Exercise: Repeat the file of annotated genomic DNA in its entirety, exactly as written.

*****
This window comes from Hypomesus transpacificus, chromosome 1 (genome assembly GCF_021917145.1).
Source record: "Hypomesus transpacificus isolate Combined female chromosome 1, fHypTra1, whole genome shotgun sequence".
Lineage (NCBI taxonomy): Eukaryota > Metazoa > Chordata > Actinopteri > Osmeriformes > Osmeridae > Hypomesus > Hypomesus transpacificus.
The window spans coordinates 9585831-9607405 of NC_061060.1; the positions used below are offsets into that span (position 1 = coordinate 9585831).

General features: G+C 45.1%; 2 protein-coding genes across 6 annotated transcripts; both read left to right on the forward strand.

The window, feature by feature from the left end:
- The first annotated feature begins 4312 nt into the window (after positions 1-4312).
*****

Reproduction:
This window comes from Hypomesus transpacificus, chromosome 1 (genome assembly GCF_021917145.1).
Source record: "Hypomesus transpacificus isolate Combined female chromosome 1, fHypTra1, whole genome shotgun sequence".
Lineage (NCBI taxonomy): Eukaryota > Metazoa > Chordata > Actinopteri > Osmeriformes > Osmeridae > Hypomesus > Hypomesus transpacificus.
The window spans coordinates 9585831-9607405 of NC_061060.1; the positions used below are offsets into that span (position 1 = coordinate 9585831).

General features: G+C 45.1%; 2 protein-coding genes across 6 annotated transcripts; both read left to right on the forward strand.

The window, feature by feature from the left end:
- The first annotated feature begins 4312 nt into the window (after positions 1-4312).